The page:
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  1. Abstract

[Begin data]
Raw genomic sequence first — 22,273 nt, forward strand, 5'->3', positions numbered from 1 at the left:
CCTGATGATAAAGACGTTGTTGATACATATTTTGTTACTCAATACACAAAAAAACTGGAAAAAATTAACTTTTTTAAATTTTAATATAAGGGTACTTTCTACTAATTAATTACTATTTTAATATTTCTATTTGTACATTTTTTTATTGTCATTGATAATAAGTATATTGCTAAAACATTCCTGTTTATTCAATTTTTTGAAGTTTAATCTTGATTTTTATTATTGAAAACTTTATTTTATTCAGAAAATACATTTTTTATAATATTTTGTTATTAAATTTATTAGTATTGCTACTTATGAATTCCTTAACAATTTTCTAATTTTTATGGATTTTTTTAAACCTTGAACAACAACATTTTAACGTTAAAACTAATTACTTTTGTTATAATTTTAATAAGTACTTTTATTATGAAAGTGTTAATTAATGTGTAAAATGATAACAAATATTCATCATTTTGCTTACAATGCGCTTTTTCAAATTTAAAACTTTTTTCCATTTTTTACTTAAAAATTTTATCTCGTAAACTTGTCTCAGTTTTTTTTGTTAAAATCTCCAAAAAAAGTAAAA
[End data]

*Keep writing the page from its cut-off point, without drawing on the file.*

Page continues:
The persistence of future forests depends on the success of tree seedlings which are experiencing increasing physiological stress from changing climate and air pollution. Although the moss layer can serve as an important substrate for tree seedlings, its potential for reducing environmental stress and enhancing the establishment of seedlings remains poorly understood. We tested if the moss layer decreased environmental stress and increased the abundance of balsam fir seedlings dominant in high-elevation forests of northeastern United States that are sensitive to changing climate and mercury deposition. We surveyed balsam fir seedling density by substrate (moss, litter, other) on 120 quadrats (1 × 1 m) in two contrasting canopy environments (in gaps and under canopies), measured seedling stress, and quantified mercury content in seedlings and substrates. We observed that, in both canopy environments, tree seedlings established on moss exhibited (i) increased density, (ii) decreased physiological stress, and (iii) higher potential to recruit into larger size classes, compared to seedlings established in litter. Regardless of canopy environment, seedling foliar mercury levels did not correspond to substrate mercury despite large differences in substrate mercury concentrations (relative to moss, litter concentrations were ~ 4-times greater and soil concentrations were ~ 6-times greater), likely reflecting the dominance of foliar over root uptake of mercury. Because the moss layer appeared to mitigate seedling drought stress, and to increase seedling establishment and recruitment compared to other substrates, these microsite effects should be considered in models predicting forest regeneration and dynamics under increased drought stress associated with the ongoing climate warming.

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